Appalling Violence Hit Cairo Again This Weekend
Bloodshed, teargas, and plumes of acrid black smoke are never far from the streets of Cairo these days, and they returned this weekend as police fought with supporters of Egypt’s ousted Islamist president, Mohamed Morsi. Around 50 people are reported dead after the clashes, which lasted for hours on the 40th anniversary of the Arab-Israeli War.
This Sunday’s protests were part of the weekly and sometimes daily marches that have been taking place since Morsi was deposed by the Egyptian military on July 3. The marches have gradually been intensifying since hundreds of his supporters were massacred at Cairo’s Rabaa mosque on August 14, expanding to include growing numbers of young people and non-Islamist protesters. This latest march was organized with a familiar objective in mind—to demand the end to military rule—and it was met with a familiarly appalling response. Its destination—Tahrir Square—has been a no-go zone for Islamists in the days following the coup and the country’s security forces weren’t keen on the idea of relinquishing their turf.

I went to the Moahndesin district in Cairo in the afternoon, where the much anticipated protests were scheduled to leave El Mahroosa mosque after noon prayers. I’ve been following these marches for the past month but Sunday’s protests seemed like the largest so far. It was led by hundreds of yellow-clad ultras, who banged drums and bellowed loud chants as the crowd made its way along the normal route. When the time came to break off and mark this special occasion with a visit to Tahrir, the anxiety ratcheted up a few gears.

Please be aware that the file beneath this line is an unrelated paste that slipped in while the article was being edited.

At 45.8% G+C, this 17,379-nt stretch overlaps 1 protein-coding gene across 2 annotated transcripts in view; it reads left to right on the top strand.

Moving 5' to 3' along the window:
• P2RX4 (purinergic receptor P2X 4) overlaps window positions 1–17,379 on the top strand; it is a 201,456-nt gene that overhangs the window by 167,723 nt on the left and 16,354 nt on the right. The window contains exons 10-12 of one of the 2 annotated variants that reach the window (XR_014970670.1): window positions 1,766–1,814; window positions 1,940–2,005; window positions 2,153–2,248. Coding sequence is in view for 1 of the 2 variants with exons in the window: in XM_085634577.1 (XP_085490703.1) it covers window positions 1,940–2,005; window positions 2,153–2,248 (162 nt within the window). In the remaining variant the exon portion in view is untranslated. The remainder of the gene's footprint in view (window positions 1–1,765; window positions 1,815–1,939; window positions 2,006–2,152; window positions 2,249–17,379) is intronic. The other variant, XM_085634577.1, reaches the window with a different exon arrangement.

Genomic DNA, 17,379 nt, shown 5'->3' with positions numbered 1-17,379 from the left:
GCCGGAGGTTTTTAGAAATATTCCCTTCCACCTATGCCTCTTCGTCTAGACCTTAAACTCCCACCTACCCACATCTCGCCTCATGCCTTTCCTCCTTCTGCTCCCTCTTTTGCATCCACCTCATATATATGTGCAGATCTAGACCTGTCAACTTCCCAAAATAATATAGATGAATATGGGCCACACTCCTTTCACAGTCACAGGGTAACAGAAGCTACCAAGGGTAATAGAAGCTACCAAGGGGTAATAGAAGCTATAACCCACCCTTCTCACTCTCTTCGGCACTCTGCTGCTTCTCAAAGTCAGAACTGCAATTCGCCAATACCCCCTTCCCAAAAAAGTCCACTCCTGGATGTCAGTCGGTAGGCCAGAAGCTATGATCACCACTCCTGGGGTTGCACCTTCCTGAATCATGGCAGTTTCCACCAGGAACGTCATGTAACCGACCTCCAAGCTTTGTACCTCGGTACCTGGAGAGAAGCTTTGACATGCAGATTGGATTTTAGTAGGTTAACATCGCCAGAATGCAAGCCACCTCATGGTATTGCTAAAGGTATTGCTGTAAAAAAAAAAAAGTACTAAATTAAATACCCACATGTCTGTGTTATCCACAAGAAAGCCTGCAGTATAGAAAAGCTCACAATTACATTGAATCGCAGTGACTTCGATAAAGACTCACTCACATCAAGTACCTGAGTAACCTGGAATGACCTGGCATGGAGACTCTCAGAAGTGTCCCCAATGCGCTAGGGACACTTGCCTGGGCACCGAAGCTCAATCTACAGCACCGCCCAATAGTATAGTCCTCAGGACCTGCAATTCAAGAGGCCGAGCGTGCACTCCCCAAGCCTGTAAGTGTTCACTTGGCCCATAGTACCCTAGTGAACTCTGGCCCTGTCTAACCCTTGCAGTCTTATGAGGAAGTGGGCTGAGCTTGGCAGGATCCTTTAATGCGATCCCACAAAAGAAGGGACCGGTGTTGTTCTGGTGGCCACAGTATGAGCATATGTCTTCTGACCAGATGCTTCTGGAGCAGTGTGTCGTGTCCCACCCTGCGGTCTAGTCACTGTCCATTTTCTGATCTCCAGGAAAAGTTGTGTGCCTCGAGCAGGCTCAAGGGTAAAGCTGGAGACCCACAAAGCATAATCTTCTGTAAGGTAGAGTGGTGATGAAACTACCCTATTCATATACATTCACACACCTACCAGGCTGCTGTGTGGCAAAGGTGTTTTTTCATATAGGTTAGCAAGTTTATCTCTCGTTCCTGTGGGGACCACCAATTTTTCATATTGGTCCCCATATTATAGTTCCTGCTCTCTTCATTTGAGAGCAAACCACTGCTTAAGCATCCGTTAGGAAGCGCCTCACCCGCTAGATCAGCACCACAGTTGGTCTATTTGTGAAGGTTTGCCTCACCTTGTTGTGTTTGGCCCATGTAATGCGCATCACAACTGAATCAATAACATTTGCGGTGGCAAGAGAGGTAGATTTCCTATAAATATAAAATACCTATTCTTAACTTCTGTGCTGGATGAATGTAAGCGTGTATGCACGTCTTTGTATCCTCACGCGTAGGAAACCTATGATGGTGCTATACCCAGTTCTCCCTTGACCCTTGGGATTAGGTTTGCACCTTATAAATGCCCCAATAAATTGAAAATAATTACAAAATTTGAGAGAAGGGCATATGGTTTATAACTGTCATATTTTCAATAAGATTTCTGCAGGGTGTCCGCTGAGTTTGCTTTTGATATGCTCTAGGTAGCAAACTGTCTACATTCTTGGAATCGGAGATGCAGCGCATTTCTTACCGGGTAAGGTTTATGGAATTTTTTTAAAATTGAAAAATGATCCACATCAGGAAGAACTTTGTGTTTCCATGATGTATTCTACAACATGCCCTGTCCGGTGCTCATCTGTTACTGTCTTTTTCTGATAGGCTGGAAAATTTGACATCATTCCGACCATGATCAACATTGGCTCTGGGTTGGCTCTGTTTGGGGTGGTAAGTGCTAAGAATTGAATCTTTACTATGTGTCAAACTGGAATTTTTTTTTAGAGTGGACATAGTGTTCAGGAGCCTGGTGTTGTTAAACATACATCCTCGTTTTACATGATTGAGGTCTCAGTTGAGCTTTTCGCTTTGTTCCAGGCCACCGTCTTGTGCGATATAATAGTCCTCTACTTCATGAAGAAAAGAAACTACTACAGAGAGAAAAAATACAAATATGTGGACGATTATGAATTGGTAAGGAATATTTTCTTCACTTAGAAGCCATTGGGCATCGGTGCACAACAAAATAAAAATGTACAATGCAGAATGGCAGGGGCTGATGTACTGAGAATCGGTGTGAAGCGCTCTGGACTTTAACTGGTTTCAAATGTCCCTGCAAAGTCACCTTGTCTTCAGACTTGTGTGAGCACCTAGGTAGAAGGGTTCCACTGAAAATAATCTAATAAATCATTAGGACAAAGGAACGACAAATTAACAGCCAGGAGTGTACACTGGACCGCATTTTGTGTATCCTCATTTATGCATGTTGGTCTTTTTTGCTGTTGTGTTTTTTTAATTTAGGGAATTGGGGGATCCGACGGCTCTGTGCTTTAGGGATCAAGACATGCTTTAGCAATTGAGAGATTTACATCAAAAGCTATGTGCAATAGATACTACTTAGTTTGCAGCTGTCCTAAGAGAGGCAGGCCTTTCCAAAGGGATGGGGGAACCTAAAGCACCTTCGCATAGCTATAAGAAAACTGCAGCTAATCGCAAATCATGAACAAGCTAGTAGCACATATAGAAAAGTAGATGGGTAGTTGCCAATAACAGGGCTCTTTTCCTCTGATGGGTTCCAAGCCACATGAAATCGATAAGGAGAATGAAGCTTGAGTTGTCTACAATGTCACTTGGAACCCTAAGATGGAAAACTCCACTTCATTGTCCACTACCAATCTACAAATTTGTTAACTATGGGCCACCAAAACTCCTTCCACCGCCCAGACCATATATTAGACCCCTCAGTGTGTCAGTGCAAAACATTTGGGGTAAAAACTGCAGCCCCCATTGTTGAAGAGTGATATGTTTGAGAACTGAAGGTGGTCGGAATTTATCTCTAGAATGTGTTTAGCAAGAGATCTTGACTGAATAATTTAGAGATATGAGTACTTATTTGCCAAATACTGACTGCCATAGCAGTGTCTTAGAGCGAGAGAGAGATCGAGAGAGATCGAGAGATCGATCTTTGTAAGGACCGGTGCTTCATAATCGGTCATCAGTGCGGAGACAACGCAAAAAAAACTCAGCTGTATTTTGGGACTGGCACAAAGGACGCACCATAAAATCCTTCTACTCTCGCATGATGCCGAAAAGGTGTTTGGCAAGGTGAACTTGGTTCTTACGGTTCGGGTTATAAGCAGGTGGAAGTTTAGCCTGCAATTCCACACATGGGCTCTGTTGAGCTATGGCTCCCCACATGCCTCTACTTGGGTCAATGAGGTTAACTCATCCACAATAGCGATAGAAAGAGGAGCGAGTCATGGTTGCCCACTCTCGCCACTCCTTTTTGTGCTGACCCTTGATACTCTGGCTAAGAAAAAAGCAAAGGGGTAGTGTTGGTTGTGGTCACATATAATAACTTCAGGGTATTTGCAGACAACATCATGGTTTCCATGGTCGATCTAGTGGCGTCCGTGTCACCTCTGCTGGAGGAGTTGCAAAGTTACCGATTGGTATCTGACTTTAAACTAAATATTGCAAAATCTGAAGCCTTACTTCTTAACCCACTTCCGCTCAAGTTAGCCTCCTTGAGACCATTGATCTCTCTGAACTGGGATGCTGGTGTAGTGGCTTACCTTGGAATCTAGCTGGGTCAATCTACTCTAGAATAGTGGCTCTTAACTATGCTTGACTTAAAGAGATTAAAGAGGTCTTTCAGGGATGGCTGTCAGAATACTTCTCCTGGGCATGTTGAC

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Appalling Violence Hit Cairo Again This Weekend

Bloodshed, teargas, and plumes of acrid black smoke are never far from the streets of Cairo these days, and they returned this weekend as police fought with supporters of Egypt’s ousted Islamist president, Mohamed Morsi. Around 50 people are reported dead after the clashes, which lasted for hours on the 40th anniversary of the Arab-Israeli War.

This Sunday’s protests were part of the weekly and sometimes daily marches that have been taking place since Morsi was deposed by the Egyptian military on July 3. The marches have gradually been intensifying since hundreds of his supporters were massacred at Cairo’s Rabaa mosque on August 14, expanding to include growing numbers of young people and non-Islamist protesters. This latest march was organized with a familiar objective in mind—to demand the end to military rule—and it was met with a familiarly appalling response. Its destination—Tahrir Square—has been a no-go zone for Islamists in the days following the coup and the country’s security forces weren’t keen on the idea of relinquishing their turf.

I went to the Moahndesin district in Cairo in the afternoon, where the much anticipated protests were scheduled to leave El Mahroosa mosque after noon prayers. I’ve been following these marches for the past month but Sunday’s protests seemed like the largest so far. It was led by hundreds of yellow-clad ultras, who banged drums and bellowed loud chants as the crowd made its way along the normal route. When the time came to break off and mark this special occasion with a visit to Tahrir, the anxiety ratcheted up a few gears.

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